Here's what we're working towards l View from Olympia

By Sen. Marko Liias, D-Mukilteo | Feb 21, 2018

The last few years have been tough. On the heels of the Great Recession, it feels like the needs of regular people - middle-class families like the one I grew up in - have been ignored at the expense of special interests and powerful elites.

Congress has spent more time debating new tax cuts for the wealthy than it has spent focused on how to grow an economy that works for all of us.

As I returned to Olympia this session, I was selected by my colleagues to take on the new role of Majority Floor Leader.

As one of the top ranking members in our new Senate majority, I made it my mission to focus on one goal: putting people first.

Entering the last two weeks of this short legislative session, I am proud to report that we are making progress on important issues facing middle-class families in our community and around the state.

Our first task was to clean up last year’s mess and pass a capital budget.

Due to an unprecedented level of partisan bickering, the Legislature could not agree on a capital budget last year, even after taking a record amount of time in special session.

I am pleased to report that within our first two weeks, our new majority secured a bipartisan agreement and passed a capital budget that Gov. Inslee has already signed into law.

The budget was important for the state and for our district. It makes the largest-ever investment in K-12 school construction, about $1 billion.

It will also fund projects to continue waterfront remediation in Mukilteo, build a new Senior Center in Edmonds, and construct a state-of-the-art STEM facility at Edmonds Community College.

We’ve also passed legislation to finish the task of fully funding our schools.

It’s time to stop paying fines issued by the state Supreme Court, and instead give our kids the quality education they deserve - and on which our economy depends.

I heard loud and clear at our town hall last weekend that the property tax increase Republicans insisted on to fund education is having a crushing effect on some of our households.

I am proud to report that our proposed budget will use the extraordinary revenue brought in from our growing economy to cut more than $400 million from the recent property tax increase without jeopardizing school funding.

At the same time, we will also expand access to the senior and disabled property tax exemption program so that no one is taxed out of their home.

One of my top priorities for several years now has been to address the growing student loan debt crisis in our country.

I am one of more than 800,000 Washingtonians who still owes student loan debt; collectively, Washingtonians owe more than $24 billion.

I know firsthand the balancing act of trying to afford housing, purchase daily necessities, and save money for the future while dealing with student debt and I want a better path for current and future students.

That is why I have worked hard to pass the Student Loan Bill of Rights.

Senate Bill 6029 will expand consumer protections for student loan borrowers and establish a Student Loan Advocate to help borrowers statewide.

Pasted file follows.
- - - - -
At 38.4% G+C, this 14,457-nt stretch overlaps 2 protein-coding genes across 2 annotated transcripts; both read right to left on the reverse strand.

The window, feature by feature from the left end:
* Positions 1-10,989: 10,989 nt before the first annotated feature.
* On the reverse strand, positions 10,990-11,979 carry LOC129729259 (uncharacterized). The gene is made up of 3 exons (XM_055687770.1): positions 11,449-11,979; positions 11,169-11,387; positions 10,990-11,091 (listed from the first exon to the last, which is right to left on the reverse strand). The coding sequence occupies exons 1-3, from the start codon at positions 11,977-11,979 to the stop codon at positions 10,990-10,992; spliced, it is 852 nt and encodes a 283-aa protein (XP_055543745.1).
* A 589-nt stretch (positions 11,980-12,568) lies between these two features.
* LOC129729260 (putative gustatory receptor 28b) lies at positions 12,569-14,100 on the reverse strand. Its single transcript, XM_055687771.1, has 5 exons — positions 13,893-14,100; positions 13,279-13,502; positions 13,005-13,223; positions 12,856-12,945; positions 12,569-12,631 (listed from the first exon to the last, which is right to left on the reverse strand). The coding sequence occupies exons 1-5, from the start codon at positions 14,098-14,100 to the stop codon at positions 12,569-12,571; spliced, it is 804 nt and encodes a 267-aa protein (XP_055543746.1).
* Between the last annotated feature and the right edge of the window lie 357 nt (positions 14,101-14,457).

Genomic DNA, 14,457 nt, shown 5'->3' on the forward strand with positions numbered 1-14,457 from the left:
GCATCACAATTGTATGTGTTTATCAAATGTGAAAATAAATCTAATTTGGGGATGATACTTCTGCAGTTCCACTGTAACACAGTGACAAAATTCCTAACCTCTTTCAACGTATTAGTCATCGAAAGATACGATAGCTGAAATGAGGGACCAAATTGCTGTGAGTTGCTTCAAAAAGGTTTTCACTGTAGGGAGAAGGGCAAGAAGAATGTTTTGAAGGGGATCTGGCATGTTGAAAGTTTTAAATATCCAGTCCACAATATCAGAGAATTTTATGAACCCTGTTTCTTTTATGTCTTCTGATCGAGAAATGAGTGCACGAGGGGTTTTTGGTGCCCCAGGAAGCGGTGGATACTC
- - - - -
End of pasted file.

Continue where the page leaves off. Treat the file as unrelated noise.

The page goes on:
It is only a first step in dealing with this crisis.

As one of seven LGBTQ members of the Legislature, I have a deep and personal interest in protecting the health and lives of LGBTQ youth in schools and in our communities. That is why I have spent the last five years building support to ban so-called “conversion therapy” in our state.

This harmful and discredited practice amounts to torture.

We should value every child for who they are. Not inflict physical and emotional abuse to try and force them to be someone else.

As the Majority Floor Leader, one of the unique aspects of my job is the process of referring every bill that is introduced in the Senate.

This has meant reading through more than 600 bills introduced by my fellow Senators and 312 bills passed by the House over to the Senate.

While this has been a time-consuming task - and I can’t pretend to remember every bill or every detail - it has been a privilege to read firsthand the ideas my fellow legislators have to make our state better. It’s even more encouraging to see the results.

Our new Senate majority has passed legislation that would: ban bump stocks like the one used in the Las Vegas mass shooting, implement same-day voter registration to make it easier to vote, protect women’s health and access to contraception, eliminate the death penalty, reduce health care fraud, and fully fund education.

And that’s just the short list.

Perhaps most impressive is the fact that, of the 238 bills the Senate passed in our first 40 days, only five of them moved forward on party-line votes.

I am proud that nearly 98 percent of the bills we have passed have reflected bipartisan compromise. And in the remaining weeks of session, I hope we can find common ground on the five we disagreed on.

I don’t believe that one senator or one session can fully address or solve the cynicism and disgust so many feel about politics.

But I also know that things will not improve unless we work together.

I am proud to be a lifelong resident of the district it is my privilege to represent.

I love our community, and I am committed to doing my part in putting people first and making our state an even better place to live, work and play.

Sen. Marko Liias, D-Mukilteo, is a lifelong resident of the 21st Legislative District serving in his fifth session as a member of the Senate.

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